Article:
In the first article, researchers from the Mayo Clinic in Rochester, MN, led by first author Dr. Pouria Rouzrokh and senior author Dr. Bradley Erickson, PhD, reported that their deep-learning algorithm yielded high sensitivity and negative predictive value for predicting hip dislocation on postoperative pelvic radiographs.
In addition, "The model further suggests radiographic locations which may be important in understanding the etiology of prosthesis dislocation," the authors wrote. "Importantly, our model is an illustration of the potential of automated imaging AI models in orthopedics."
Hip dislocation risk
Hip dislocation is a rare complication after total hip arthroplasty, but it can cause severe pain, loss of limb function, revision surgeries, and up to 300% higher treatment costs, according to the researchers. However, current prediction methods fail to identify patients at high risk for dislocation, according to the researchers.
To help address this challenge, they developed a convolutional neural network (CNN) model to assess hip dislocation risk on postoperative anteroposterior (AP) pelvic radiographs. Training and validation was performed using 1,490 radiographs from dislocated hips and 91,094 radiographs from nondislocated total hip arthroplasties.
After training a YOLO-V3 CNN object detection model to crop the radiographs by centering on the femoral head, the researchers then trained a ResNet18 classifier to predict subsequent hip dislocation based on the cropped images.
They found that the ResNet18 model offered high sensitivity and high negative predictive value during 10-fold cross-validation:
- Sensitivity: 89%
- Specificity: 48.8%
- Accuracy: 49.5%
- Positive predictive value: 3.3%
- Negative predictive value: 99.5%
- Area under the curve: 0.767
After reviewing the model's saliency maps, the researchers observed that the algorithm placed the greatest emphasis on the femoral head and acetabular component.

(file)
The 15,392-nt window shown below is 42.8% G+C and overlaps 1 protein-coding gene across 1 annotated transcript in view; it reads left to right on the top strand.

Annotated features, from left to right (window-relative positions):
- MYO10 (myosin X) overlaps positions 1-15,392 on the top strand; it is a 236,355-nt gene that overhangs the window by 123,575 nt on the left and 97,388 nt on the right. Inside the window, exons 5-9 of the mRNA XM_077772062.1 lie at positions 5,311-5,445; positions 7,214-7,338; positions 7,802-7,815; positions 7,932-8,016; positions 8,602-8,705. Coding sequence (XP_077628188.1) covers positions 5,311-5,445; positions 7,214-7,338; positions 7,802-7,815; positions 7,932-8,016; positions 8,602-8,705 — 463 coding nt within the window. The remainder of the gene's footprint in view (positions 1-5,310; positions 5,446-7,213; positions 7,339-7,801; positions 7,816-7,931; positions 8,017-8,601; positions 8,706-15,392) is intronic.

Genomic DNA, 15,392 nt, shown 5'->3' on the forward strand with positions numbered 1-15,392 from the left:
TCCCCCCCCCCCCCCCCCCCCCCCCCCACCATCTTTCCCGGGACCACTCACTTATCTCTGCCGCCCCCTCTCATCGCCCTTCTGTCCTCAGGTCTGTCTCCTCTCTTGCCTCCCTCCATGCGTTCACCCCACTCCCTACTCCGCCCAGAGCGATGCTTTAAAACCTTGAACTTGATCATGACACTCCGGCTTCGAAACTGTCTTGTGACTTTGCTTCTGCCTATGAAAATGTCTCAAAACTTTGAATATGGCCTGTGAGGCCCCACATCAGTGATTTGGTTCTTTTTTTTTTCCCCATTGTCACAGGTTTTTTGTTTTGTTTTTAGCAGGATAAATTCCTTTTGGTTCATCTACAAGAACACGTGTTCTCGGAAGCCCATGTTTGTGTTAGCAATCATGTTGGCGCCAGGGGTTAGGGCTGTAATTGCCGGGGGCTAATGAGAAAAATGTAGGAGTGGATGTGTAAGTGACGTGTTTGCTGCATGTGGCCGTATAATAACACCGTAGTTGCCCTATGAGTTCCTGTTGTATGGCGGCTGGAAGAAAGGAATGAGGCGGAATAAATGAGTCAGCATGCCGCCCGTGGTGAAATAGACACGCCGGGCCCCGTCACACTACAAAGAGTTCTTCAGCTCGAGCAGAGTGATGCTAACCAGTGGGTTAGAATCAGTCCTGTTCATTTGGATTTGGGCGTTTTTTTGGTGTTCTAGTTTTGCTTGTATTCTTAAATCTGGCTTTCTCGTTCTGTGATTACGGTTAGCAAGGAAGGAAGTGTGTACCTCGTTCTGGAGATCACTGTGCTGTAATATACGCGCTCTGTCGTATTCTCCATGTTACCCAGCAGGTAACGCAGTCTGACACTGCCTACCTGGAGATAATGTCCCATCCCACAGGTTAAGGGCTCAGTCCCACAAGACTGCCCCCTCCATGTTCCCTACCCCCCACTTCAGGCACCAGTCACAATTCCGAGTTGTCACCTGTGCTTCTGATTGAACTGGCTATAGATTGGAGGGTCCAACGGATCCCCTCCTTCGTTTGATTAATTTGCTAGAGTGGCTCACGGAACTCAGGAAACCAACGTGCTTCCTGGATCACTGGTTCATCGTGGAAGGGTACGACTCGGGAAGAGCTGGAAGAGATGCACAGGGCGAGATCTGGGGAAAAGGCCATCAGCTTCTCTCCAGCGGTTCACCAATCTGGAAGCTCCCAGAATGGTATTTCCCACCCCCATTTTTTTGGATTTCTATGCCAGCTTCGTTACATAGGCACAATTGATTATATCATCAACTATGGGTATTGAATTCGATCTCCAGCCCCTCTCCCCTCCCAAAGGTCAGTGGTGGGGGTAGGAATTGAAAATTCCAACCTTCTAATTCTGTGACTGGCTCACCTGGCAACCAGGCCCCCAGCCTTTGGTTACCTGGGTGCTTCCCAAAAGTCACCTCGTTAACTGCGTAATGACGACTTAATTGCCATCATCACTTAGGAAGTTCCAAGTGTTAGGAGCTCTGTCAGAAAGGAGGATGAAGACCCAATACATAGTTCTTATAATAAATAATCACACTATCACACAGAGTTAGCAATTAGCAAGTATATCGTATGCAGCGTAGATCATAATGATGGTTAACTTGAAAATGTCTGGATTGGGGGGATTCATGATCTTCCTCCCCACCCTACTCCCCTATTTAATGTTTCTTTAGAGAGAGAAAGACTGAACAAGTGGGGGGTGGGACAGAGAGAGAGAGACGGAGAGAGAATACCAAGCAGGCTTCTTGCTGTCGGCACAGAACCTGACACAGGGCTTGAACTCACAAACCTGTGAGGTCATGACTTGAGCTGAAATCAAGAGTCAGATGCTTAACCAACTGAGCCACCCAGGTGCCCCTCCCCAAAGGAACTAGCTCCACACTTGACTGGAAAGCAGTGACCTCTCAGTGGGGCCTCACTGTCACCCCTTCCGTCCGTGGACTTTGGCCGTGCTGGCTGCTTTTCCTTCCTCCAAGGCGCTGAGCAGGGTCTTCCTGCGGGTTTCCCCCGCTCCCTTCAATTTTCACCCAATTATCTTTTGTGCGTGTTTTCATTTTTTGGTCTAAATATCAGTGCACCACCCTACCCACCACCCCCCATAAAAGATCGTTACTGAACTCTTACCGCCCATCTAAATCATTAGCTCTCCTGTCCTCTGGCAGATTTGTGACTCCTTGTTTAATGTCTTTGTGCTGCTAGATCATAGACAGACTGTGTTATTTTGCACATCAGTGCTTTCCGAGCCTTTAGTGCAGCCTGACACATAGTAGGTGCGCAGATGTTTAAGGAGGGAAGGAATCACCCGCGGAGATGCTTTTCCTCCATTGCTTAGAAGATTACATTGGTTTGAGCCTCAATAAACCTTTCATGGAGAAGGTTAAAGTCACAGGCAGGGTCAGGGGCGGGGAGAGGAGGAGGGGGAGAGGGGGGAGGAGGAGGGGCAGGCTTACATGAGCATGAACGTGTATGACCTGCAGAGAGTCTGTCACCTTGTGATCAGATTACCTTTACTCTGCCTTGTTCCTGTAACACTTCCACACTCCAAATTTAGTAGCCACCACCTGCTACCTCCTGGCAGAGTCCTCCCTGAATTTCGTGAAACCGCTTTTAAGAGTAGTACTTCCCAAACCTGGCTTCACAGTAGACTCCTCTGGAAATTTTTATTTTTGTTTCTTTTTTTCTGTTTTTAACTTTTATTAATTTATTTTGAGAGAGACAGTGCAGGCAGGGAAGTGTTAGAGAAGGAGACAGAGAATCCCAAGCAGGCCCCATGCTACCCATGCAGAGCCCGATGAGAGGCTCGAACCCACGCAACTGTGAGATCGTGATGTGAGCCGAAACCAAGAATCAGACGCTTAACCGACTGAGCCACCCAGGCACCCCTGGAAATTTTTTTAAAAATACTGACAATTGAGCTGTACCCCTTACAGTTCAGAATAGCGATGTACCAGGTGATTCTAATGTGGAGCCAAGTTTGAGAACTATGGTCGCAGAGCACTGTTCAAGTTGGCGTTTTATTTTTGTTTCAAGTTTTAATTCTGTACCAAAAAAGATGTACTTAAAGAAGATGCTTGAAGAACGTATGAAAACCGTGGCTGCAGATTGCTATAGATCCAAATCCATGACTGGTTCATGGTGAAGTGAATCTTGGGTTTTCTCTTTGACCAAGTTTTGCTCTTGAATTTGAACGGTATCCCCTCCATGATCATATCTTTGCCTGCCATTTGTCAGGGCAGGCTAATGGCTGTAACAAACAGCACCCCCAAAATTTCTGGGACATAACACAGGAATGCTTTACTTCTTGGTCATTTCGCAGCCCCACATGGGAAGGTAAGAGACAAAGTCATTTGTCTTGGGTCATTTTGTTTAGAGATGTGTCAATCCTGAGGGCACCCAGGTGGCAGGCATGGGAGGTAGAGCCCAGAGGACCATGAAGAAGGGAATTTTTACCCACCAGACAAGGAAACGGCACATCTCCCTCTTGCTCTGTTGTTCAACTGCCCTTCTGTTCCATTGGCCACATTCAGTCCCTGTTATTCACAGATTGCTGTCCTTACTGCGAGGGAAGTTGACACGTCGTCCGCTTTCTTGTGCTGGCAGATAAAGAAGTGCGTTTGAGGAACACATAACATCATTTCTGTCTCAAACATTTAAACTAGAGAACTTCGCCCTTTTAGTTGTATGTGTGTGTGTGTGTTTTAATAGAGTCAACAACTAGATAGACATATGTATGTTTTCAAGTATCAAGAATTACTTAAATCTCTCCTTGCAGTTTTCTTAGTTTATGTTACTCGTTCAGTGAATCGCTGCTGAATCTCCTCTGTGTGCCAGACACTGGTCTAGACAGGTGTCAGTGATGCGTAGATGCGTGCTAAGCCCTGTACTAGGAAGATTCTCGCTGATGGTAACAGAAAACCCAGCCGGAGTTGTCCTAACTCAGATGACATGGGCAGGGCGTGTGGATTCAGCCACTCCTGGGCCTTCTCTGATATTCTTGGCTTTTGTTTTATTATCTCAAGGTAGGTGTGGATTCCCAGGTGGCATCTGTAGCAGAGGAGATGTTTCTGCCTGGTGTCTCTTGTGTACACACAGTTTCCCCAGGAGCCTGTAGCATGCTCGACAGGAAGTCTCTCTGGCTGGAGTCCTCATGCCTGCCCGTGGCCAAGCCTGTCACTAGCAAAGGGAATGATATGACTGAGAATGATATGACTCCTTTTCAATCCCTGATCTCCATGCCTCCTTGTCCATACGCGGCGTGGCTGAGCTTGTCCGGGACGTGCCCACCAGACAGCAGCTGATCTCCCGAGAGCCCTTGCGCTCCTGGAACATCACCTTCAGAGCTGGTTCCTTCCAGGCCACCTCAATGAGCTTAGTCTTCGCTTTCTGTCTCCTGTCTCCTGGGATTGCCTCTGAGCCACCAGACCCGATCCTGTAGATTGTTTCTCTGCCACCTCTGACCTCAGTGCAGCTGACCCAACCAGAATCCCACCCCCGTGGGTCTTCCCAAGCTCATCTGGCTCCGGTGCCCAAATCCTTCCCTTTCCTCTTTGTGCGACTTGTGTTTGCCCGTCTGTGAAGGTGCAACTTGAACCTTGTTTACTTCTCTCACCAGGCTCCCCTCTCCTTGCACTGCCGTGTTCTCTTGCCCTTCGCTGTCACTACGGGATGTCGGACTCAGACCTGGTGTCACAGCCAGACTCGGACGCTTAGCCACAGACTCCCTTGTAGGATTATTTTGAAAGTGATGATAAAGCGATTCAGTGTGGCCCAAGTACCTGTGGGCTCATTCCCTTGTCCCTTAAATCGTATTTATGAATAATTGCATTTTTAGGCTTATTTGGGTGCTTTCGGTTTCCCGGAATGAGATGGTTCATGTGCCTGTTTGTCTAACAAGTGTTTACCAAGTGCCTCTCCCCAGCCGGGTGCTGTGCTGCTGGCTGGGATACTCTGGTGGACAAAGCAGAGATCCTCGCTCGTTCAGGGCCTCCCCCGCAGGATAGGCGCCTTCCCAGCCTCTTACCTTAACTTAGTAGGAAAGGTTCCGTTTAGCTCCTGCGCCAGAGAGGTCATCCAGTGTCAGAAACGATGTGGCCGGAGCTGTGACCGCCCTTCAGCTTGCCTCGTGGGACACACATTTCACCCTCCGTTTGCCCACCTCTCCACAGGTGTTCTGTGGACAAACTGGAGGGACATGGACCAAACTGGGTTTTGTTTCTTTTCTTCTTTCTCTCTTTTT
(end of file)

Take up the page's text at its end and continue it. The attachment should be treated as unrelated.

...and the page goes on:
"We are currently exploring the inclusion of demographic data, nonimaging clinical data, and surgical data to further improve the classification performance of the model," the authors wrote.
Measuring acetabular components angle
In the second study, the Mayo Clinic researchers detailed how two convolutional neural networks enabled highly accurate and precise measurements of the angular position of acetabular components.
"Our tool can reduce the interobserver variability and time needed to measure acetabular component angles and is therefore applicable for use in both clinical and research settings," the authors wrote.
Malpositioning of acetabular components is considered to be a risk factor for hip dislocation following total hip arthroplasty. As manually measuring these angles on postoperative radiographs is time-consuming and prone to interobserver variability, the researchers sought to develop a deep learning-based approach that could automatically calculate these measurements.
Using two cohorts of 600 AP pelvis and 600 cross-table lateral hip postoperative radiographs, the researchers trained two different U-Net models -- one for AP radiographs and one for cross-table lateral images -- to segment the acetabular component and the ischial tuberosities. These models generate multilayer segmentation masks, which are then, after image processing, utilized to automatically measure the acetabular component inclination and anteversion angles.
The researchers then evaluated their algorithm on two random cohorts of 80 AP and 80 cross-table lateral radiographs that weren't used during training. The CNN models yielded a mean dice similarity coefficient of 0.878 on the AP dataset and 0.903 on the cross-table lateral dataset. The authors also found very little difference between measurements provided by the algorithm and by orthopedic surgeons.
|Difference between measurements of acetabular component angles on postoperative radiographs
|Mean difference between orthopedic surgeons and AI algorithm
What's more, differences of five degrees or more between the human-level and machine-level measurements occurred in less than 2.5% of all cases, according to the researchers.
"Further work to validate the tool with respect to CT scan measurements are needed," they wrote.
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